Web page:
I felt extremely uncomfortable living in the house as our friends were also friends of the Kong family, so I moved out and into the home of Paul’s parents. Prior to the arrest, I had been interviewed by the police several times. Little did I know that I was considered a suspect as it was discovered there was a woman involved in the crime. She was later found to be my sister-in-law. The receipt of a purchase I produced at the time the kidnapping took place, saved the day for me. I was breastfeeding and had to take the baby with me for the interviews. It was June, the middle of winter, and very, very cold. One time the baby picked up on my stress, stopped breathing, and went blue, so the detectives stopped the car to revive her.
I was grateful Paul had never told me of his involvement. I hadn’t asked as I had no reason to think it was him. There had been one night though when he hadn’t come home. My mother-in-law and I talked together about it and we both had a gut feeling something was not right. She said that she felt like a volcano was about to blow. It turned out that Paul, his sister, and two accomplices had been involved.
After the arrest hit national news, it began a journey of me dealing with shame, police, lawyers, trying to sell the half-finished house, travelling to court proceedings, and trying to remain sane. The local plumbing firm repossessed items we had purchased for the house in case we couldn’t pay. On top of all that I had four children who had more going on than just their own needs being met.
The children’s school was doing a project on the crime at the time following the progress through the news media. Once everyone knew who the offenders were, they stopped it. My children were embarrassed and ashamed as well as the children and teachers at the school. So, it did not just affect us, it affected everyone we knew. My son started bedwetting, my milk dried up, and I could not hold the baby for a while due to the trauma. It felt like the whole situation was happening to someone else. It was like I was watching a movie and I was in it.
The community in Oamaru was just wonderful to me and the children. They reached out in the streets, at school, came to where I was living, and supported me where they could. The days and weeks that followed could only be described as a living death. Our father, husband, and provider had gone and I felt alone and lost. There was no time to grieve, just lots to do.
We had always worked to provide for our family. Now I found myself forced to line up at Social Welfare. It was hard to make ends meet.
We were not entitled to legal aid because we owned the homestead that we were still rebuilding after the fire, so I ended up selling it at a bargain-basement price to cover costs. I paid out over $90,000 for Paul and his sister’s legal costs. Paul and I didn’t have a lot of say in the decision-making process as it took on a life of its own and I was the only one with money. Even though it was not my crime, it became my sentence.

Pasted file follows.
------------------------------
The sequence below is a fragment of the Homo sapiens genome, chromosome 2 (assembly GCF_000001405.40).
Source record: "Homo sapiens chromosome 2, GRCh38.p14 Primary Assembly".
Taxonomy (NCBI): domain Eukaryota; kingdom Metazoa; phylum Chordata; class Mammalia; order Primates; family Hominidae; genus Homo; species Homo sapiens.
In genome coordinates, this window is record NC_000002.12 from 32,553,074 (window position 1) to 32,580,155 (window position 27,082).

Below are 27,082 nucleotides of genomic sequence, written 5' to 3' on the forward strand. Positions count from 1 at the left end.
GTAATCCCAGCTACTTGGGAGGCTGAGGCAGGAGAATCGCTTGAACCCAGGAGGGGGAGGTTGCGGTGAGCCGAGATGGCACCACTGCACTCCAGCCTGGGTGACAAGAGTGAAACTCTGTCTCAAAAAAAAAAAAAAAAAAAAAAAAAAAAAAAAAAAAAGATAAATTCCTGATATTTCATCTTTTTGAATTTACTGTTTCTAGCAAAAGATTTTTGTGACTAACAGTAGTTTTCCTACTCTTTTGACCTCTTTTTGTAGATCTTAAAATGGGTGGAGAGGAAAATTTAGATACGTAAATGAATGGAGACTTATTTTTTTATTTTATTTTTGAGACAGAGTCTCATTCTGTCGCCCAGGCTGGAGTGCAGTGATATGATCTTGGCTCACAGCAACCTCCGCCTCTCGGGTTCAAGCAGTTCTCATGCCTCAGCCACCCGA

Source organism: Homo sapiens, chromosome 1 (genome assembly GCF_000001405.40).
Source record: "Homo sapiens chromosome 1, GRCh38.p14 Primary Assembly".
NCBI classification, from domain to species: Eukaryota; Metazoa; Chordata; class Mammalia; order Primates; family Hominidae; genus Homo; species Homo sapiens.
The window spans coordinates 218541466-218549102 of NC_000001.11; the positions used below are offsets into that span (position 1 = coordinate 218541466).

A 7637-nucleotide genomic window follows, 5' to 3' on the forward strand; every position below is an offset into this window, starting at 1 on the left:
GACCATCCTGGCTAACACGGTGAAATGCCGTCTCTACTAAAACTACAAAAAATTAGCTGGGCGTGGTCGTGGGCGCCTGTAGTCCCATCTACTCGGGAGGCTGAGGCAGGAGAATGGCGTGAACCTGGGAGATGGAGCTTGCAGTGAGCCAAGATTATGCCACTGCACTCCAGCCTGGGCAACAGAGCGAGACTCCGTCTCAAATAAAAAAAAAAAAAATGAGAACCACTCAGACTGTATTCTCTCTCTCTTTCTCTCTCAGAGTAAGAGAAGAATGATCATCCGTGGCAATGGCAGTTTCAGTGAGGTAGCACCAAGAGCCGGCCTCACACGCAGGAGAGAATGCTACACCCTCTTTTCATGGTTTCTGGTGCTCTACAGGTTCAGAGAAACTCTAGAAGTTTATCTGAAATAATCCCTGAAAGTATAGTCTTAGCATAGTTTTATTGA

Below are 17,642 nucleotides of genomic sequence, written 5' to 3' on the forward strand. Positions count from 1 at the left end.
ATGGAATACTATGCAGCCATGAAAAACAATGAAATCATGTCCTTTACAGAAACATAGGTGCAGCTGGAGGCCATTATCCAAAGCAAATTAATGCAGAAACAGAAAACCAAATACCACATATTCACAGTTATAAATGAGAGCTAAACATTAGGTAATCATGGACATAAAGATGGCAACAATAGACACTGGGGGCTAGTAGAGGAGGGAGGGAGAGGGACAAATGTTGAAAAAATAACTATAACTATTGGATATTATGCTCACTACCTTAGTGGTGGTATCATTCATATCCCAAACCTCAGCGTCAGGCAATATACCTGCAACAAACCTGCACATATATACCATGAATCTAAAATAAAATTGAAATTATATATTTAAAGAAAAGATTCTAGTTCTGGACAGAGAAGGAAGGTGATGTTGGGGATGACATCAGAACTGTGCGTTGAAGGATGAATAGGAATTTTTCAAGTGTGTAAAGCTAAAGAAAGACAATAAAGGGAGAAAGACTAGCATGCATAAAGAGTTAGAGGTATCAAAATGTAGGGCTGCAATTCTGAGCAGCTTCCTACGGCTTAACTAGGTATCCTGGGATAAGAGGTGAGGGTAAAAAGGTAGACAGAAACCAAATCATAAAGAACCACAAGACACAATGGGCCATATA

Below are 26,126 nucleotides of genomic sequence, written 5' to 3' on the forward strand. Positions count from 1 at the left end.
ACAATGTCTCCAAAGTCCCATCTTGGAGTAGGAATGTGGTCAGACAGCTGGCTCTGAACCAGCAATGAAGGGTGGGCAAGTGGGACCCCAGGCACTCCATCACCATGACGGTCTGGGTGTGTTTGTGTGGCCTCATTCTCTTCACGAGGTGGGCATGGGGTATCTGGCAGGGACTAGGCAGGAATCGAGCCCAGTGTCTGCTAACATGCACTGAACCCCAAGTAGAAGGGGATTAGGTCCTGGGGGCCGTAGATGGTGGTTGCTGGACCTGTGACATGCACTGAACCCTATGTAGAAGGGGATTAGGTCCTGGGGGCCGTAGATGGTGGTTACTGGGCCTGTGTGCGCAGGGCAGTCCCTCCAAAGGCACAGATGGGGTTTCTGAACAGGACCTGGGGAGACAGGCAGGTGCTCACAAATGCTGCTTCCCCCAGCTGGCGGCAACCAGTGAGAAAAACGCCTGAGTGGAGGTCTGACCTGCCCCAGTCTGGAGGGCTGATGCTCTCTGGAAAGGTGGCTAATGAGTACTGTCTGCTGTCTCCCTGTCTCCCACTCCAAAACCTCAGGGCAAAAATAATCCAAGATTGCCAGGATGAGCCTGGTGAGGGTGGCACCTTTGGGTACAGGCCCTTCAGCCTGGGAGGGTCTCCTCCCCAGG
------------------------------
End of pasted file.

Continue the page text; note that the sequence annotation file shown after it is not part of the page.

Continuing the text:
Paul was sent to Addington Remand Prison, in Christchurch, which was 250 kilometres away. We didn’t know anything about the justice system or even where the prison was. The first time we travelled to Christchurch we could not even find the prison. Prisons were not signposted. In fact, I asked someone outside the prison and even they didn’t know, so I missed my first visit.
Addington Prison was a terrible place. You were not allowed to touch each other. It was hard to maintain a meaningful conversation. We needed to talk about things like legal matters, care of the children, and financial issues, it was impossible. There was a great long barrier down the centre of the room, Dads sat on one side with mum and kids on the other and a ‘screw’ would stand looking down on the inmates and visitors from the end of the room. During the nine months Paul was there, he never got to hold the baby until one day one kind ‘screw’ turned his back for just a moment so I could pass her over the barrier, so he could get a quick cuddle.
I quickly learned the prison jargon. The term ‘screw’ was prevalently used by the inmates, and families that visited, and they were commonly referred to as that. Screw is a term for prison officer or guard and is based on the fact that ‘screw’ was slang for ‘key’. One of the most important functions of a prison guard or turnkey as he’s often called, is to see that prisoners are locked up at the appropriate times—and that involves turning the ‘screw’. The guards themselves see it as a derogatory term. Other prison jargon was taken from British Cockney rhyming slang like ‘trouble and strife,’ which was your wife. I guess this is the flow over from the British jail system into colonial New Zealand.